calfIn recent months, the U.S. Food and Drug Administration approved both a genetically modified animal and vegetable that could be consumed by people. As expected, some groups are outraged by the thought and have filed litigation to stop the faster-growing AquaBounty Salmon and reduced-bruising Innate Russet Burbank potato. In the case of the salmon, that fish grows twice as fast as its wild cousins while the potato can withstand the conditions that led to the devastating Irish Potato Famine and caused well over one million Irish people to starve to death.

The results of this litigation could lead to a whole host of genetically modified organisms (GMO). One of which could be GMO polled cattle. Those cattle would be created using the CRISPR technology outlined in Kirk Sattazahn's April 10, 2015, article "How genetic editing will impact your future."

It's important to note that GMO polled cattle could be years from reaching the marketplace and being raised on mainstream dairy farms. That's because consumers or judges may reject the entire GMO food premise.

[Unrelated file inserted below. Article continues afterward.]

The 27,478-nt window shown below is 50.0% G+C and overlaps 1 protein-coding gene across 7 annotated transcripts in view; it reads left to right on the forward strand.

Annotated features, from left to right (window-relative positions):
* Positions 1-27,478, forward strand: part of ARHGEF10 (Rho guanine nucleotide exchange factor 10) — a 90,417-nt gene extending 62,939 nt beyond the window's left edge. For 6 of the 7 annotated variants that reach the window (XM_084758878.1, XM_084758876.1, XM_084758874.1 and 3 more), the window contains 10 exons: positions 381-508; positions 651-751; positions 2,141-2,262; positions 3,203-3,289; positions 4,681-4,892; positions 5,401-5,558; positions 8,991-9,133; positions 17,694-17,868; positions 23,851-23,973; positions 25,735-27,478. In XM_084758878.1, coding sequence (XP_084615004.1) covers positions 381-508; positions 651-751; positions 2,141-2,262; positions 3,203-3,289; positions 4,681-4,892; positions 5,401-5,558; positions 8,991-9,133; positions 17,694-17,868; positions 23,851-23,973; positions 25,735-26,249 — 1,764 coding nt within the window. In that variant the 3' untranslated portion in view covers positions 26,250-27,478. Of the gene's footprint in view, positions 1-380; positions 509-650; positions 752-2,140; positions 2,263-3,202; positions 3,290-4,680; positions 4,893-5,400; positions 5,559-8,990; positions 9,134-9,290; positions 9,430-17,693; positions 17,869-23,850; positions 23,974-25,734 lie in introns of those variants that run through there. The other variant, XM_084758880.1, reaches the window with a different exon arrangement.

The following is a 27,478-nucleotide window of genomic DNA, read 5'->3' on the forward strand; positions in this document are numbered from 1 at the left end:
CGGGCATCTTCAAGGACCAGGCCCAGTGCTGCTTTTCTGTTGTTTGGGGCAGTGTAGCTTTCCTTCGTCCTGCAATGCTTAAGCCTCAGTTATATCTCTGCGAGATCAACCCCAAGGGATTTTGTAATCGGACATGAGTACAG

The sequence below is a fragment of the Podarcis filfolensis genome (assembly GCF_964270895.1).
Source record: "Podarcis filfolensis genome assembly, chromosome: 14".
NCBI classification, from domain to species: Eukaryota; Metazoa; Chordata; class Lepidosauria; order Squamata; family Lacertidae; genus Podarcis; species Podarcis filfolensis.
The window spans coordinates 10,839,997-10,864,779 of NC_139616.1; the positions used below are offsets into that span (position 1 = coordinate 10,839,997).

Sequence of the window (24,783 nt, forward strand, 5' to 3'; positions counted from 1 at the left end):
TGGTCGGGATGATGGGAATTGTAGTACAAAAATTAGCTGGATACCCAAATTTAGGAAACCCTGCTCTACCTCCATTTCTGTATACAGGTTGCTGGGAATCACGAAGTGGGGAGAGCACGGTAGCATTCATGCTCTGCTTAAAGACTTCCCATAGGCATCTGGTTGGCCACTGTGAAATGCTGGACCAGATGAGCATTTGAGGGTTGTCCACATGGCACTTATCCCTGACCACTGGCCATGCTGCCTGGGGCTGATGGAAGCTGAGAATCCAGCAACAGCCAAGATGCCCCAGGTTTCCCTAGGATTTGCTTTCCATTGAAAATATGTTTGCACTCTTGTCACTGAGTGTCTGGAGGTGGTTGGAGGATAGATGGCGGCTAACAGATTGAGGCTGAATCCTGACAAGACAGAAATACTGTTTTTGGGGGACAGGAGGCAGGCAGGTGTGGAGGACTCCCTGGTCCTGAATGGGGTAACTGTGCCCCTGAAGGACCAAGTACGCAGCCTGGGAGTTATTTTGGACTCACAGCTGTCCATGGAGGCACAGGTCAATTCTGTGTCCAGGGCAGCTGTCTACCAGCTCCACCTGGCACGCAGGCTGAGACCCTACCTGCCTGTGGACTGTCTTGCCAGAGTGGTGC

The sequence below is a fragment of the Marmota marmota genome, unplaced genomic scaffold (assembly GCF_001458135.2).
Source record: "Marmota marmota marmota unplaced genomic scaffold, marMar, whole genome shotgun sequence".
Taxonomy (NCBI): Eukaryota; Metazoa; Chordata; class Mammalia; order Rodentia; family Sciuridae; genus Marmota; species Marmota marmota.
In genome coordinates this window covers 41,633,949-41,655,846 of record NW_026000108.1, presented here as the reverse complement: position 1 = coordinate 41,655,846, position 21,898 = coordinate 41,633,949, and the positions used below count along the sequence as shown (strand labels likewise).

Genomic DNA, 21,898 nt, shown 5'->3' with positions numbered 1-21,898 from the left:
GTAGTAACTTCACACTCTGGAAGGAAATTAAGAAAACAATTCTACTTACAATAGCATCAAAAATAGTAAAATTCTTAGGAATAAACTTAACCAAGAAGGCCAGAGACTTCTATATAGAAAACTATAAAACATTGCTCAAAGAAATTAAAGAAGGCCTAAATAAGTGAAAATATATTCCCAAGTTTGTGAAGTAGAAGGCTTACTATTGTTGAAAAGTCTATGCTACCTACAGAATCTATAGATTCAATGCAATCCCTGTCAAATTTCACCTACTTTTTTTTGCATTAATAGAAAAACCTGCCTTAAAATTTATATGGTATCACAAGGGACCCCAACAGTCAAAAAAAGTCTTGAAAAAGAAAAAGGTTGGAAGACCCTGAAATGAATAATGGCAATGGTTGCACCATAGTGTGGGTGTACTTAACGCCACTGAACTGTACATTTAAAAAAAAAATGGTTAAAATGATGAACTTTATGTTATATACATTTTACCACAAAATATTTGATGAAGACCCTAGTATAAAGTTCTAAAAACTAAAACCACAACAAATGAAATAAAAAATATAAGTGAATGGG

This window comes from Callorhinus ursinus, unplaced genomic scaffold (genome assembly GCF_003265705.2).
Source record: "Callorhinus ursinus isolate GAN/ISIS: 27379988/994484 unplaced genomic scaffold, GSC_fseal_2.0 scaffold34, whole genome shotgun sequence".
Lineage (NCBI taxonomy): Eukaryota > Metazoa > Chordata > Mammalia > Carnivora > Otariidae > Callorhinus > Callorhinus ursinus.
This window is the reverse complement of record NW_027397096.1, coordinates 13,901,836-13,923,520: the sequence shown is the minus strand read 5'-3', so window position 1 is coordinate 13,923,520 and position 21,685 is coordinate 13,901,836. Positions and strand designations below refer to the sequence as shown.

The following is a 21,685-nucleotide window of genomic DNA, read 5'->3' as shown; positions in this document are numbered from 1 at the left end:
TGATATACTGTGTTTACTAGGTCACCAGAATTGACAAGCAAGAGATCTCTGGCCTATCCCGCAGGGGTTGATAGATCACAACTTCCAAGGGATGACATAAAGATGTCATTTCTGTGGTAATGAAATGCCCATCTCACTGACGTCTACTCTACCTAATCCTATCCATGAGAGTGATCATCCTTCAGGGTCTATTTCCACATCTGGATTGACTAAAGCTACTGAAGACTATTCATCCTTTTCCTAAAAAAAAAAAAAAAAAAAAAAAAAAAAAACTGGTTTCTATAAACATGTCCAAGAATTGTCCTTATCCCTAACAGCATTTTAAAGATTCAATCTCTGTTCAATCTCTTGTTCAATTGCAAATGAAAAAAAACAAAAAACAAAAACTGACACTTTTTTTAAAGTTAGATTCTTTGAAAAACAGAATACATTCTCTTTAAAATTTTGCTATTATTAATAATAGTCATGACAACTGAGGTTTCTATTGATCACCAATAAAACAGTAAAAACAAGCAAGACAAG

In the meantime, reassure consumers that already existing polled cattle are a natural occurrence. Some media outlets are confusing the entire issue when talking about polled projects that are researching inserting the hornless or polled trait into cattle. One such outlet was the widely respected The Wall Street Journal in its Friday, April 1, 2016, article "FDA Challenged on GMO Animals."

For Angus, the polled trait traces back to 16th century Scotland. Holsteins and Jerseys also have the polled trait - a dominant trait that trumps the recessive horned condition.

As far as using CRISPR (Clustered regularly-interspaced short palindromic repeats), a company called Recombinetics is researching how to insert polled into all cattle.

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(c) Hoard's Dairyman Intel 2016
April 25, 2016
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